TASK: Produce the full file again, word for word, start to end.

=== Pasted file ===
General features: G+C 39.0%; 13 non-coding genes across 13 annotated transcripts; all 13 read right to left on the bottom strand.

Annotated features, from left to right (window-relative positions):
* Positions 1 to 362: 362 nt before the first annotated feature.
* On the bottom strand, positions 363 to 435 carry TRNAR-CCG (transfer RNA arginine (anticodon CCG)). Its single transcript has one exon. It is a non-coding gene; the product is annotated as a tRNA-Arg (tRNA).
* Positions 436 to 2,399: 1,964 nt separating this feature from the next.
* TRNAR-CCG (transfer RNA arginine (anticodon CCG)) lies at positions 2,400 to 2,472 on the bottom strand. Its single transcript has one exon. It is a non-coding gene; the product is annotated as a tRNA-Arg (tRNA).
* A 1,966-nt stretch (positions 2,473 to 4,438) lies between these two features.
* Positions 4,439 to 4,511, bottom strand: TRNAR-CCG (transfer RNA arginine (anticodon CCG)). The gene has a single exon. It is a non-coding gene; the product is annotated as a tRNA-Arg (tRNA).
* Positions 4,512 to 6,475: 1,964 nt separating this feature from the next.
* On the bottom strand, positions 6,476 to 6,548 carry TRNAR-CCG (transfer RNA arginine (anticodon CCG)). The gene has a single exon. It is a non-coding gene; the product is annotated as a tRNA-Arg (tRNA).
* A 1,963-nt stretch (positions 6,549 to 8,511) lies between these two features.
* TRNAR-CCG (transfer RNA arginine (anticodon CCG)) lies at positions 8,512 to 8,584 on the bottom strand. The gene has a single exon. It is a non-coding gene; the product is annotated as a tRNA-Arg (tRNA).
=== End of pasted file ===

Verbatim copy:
General features: G+C 39.0%; 13 non-coding genes across 13 annotated transcripts; all 13 read right to left on the bottom strand.

Annotated features, from left to right (window-relative positions):
* Positions 1 to 362: 362 nt before the first annotated feature.
* On the bottom strand, positions 363 to 435 carry TRNAR-CCG (transfer RNA arginine (anticodon CCG)). Its single transcript has one exon. It is a non-coding gene; the product is annotated as a tRNA-Arg (tRNA).
* Positions 436 to 2,399: 1,964 nt separating this feature from the next.
* TRNAR-CCG (transfer RNA arginine (anticodon CCG)) lies at positions 2,400 to 2,472 on the bottom strand. Its single transcript has one exon. It is a non-coding gene; the product is annotated as a tRNA-Arg (tRNA).
* A 1,966-nt stretch (positions 2,473 to 4,438) lies between these two features.
* Positions 4,439 to 4,511, bottom strand: TRNAR-CCG (transfer RNA arginine (anticodon CCG)). The gene has a single exon. It is a non-coding gene; the product is annotated as a tRNA-Arg (tRNA).
* Positions 4,512 to 6,475: 1,964 nt separating this feature from the next.
* On the bottom strand, positions 6,476 to 6,548 carry TRNAR-CCG (transfer RNA arginine (anticodon CCG)). The gene has a single exon. It is a non-coding gene; the product is annotated as a tRNA-Arg (tRNA).
* A 1,963-nt stretch (positions 6,549 to 8,511) lies between these two features.
* TRNAR-CCG (transfer RNA arginine (anticodon CCG)) lies at positions 8,512 to 8,584 on the bottom strand. The gene has a single exon. It is a non-coding gene; the product is annotated as a tRNA-Arg (tRNA).